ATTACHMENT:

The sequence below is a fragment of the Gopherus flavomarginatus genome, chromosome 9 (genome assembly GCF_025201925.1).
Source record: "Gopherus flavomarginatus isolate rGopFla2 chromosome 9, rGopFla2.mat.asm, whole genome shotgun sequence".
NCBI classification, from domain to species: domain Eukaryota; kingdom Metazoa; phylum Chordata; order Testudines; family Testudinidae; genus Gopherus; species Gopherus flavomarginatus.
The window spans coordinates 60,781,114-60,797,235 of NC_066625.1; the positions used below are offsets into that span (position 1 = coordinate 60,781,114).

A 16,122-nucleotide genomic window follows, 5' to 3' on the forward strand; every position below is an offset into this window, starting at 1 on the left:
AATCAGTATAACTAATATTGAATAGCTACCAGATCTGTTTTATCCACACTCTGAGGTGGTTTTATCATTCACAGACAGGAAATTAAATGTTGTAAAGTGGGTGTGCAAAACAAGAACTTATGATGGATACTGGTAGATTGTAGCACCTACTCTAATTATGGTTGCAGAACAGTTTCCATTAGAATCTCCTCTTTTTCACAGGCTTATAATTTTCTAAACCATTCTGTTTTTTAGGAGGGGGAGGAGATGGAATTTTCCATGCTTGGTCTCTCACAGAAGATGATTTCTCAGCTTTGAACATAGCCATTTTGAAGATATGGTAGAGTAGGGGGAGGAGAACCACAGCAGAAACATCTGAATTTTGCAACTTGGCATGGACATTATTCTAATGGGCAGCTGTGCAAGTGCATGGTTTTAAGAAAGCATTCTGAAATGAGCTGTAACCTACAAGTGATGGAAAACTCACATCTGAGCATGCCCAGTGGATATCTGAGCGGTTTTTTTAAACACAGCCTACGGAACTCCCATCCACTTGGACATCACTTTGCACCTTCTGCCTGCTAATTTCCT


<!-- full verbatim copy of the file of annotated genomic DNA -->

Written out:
The sequence below is a fragment of the Gopherus flavomarginatus genome, chromosome 9 (genome assembly GCF_025201925.1).
Source record: "Gopherus flavomarginatus isolate rGopFla2 chromosome 9, rGopFla2.mat.asm, whole genome shotgun sequence".
NCBI classification, from domain to species: domain Eukaryota; kingdom Metazoa; phylum Chordata; order Testudines; family Testudinidae; genus Gopherus; species Gopherus flavomarginatus.
The window spans coordinates 60,781,114-60,797,235 of NC_066625.1; the positions used below are offsets into that span (position 1 = coordinate 60,781,114).

A 16,122-nucleotide genomic window follows, 5' to 3' on the forward strand; every position below is an offset into this window, starting at 1 on the left:
AATCAGTATAACTAATATTGAATAGCTACCAGATCTGTTTTATCCACACTCTGAGGTGGTTTTATCATTCACAGACAGGAAATTAAATGTTGTAAAGTGGGTGTGCAAAACAAGAACTTATGATGGATACTGGTAGATTGTAGCACCTACTCTAATTATGGTTGCAGAACAGTTTCCATTAGAATCTCCTCTTTTTCACAGGCTTATAATTTTCTAAACCATTCTGTTTTTTAGGAGGGGGAGGAGATGGAATTTTCCATGCTTGGTCTCTCACAGAAGATGATTTCTCAGCTTTGAACATAGCCATTTTGAAGATATGGTAGAGTAGGGGGAGGAGAACCACAGCAGAAACATCTGAATTTTGCAACTTGGCATGGACATTATTCTAATGGGCAGCTGTGCAAGTGCATGGTTTTAAGAAAGCATTCTGAAATGAGCTGTAACCTACAAGTGATGGAAAACTCACATCTGAGCATGCCCAGTGGATATCTGAGCGGTTTTTTTAAACACAGCCTACGGAACTCCCATCCACTTGGACATCACTTTGCACCTTCTGCCTGCTAATTTCCT